The Myth of Stephen Harper

As much as I’m happy to see the backside of Stephen Harper as Canada’s Prime Minister, he probably wasn’t the villain that his opponents have tried to paint him as. Vice’s Justin Ling gives A Eulogy for Prime Minister Stephen Harper

When you peel it all away—all the accusations, all the “facts” pulled from, all the indictments of the Harper government—you’re left with the legacy of a team of overworked and under-trusted micromanagers who fucked up four-out-of-five files on their desk, not a shadowy cabal of operators hell-bent on destroying liberal, happy Canada. This was a government more incompetent than evil.

…Harper didn’t want to dismantle the welfare state. He didn’t want to change how we think about Canada. He didn’t want to fix entitlement culture or hack at equalization. His broad strategy was a simple and attainable one: downsize government and neuter it wherever possible.

In the end, Harper didn’t change that much about Canada. We still have a ton of problems. Sure, the Liberals present a friendlier image. That’s not hard to do, considering Harper’s famously robotic image. But will the Liberals actually implement the TRC’s findings? Will they call an inquiry into Missing and Murdered Indigenous Women (and then do something about it)? Will they do anything about the tar sands, or our terrible environmental record?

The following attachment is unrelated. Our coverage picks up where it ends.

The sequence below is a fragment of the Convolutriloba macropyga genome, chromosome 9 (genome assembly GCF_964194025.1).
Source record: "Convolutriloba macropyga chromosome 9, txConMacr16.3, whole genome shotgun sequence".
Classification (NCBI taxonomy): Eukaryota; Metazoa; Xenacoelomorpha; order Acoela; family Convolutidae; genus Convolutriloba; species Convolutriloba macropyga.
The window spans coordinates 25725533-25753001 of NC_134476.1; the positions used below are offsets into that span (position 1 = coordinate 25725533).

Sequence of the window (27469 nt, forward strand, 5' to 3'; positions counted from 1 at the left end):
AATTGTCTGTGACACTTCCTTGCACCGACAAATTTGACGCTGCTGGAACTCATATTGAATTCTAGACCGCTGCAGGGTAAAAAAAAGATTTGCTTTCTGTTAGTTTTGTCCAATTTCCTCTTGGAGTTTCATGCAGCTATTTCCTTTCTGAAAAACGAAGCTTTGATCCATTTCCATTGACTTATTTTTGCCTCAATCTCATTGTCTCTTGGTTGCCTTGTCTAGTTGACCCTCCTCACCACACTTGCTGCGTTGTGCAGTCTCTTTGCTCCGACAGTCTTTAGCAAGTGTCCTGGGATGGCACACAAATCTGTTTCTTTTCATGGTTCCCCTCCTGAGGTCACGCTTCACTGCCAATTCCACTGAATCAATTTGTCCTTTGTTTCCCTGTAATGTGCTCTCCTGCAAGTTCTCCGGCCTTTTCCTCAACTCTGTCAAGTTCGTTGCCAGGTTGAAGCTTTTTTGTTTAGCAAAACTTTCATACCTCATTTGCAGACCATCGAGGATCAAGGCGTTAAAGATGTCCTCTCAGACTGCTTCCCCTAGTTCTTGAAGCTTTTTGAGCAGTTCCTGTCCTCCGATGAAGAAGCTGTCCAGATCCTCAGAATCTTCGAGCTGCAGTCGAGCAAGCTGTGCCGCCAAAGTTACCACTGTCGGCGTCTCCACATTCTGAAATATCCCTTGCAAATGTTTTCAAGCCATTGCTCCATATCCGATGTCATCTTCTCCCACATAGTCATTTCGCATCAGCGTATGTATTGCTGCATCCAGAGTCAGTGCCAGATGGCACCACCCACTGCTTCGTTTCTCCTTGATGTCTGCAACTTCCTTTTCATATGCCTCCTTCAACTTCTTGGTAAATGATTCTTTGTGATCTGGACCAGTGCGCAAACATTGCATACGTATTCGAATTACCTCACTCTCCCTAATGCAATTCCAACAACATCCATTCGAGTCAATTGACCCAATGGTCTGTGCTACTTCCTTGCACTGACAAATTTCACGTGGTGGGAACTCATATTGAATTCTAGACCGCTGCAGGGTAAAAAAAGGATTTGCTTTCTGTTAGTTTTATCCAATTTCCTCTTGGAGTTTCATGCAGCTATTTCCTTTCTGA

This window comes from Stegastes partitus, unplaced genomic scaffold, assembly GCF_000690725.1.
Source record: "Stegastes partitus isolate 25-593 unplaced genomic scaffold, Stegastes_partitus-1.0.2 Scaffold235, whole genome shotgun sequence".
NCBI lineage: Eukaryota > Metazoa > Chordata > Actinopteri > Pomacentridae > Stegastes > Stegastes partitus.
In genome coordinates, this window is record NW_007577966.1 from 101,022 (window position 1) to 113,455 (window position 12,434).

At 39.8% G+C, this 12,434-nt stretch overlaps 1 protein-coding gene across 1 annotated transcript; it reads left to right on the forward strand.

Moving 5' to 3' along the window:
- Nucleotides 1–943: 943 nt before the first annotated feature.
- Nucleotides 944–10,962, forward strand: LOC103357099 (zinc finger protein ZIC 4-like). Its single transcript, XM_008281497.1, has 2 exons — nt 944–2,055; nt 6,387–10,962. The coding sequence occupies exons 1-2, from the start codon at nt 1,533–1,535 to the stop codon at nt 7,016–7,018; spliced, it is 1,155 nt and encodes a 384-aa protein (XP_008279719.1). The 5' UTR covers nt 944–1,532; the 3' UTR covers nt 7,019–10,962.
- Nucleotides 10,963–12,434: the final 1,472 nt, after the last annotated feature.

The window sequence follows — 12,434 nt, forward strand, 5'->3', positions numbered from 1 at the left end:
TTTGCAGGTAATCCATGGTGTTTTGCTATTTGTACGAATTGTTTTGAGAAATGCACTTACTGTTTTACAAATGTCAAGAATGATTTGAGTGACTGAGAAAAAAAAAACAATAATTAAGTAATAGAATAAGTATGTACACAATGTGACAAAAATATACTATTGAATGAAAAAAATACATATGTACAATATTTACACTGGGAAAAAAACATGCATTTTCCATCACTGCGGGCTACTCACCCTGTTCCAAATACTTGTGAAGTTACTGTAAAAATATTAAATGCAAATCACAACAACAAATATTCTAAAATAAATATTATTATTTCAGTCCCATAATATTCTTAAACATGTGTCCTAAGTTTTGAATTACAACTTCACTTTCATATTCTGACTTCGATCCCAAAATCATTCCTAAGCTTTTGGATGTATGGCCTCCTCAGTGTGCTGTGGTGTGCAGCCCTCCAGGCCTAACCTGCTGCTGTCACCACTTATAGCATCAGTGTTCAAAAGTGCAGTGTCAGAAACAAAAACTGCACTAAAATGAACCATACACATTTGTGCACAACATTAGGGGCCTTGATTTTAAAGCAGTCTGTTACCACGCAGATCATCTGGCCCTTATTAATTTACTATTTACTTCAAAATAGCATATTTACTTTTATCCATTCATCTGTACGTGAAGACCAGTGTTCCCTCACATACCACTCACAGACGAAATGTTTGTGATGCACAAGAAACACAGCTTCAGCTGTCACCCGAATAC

It’s very easy to burn the effigy of Stephen Harper that we’ve created. Very easy to go on and say that Stephen Harper was the problem, and standing next to his funeral pyre, that we’ve fixed it all.

…[T]hese ideas that Canada is good, Harper is bad, and his government was some sort of horrible aberration, they still don’t explain how 5.6 million Canadians continued to support his government. And those myths assume that these problems—inaction on various social problems, secretive bureaucracy, environmental destruction, racism—are new, or that the previous governments have handled them responsible. They are not, and they did not.

One concrete change would be the electoral reform that the Liberals made a part of their campaign. Will we see the end of first past the post? Will we see propotional representation or ranked ballots? Pessimism says that the Liberals won’t do anything to mess with the system that brought them into power. I hope I’m wrong.

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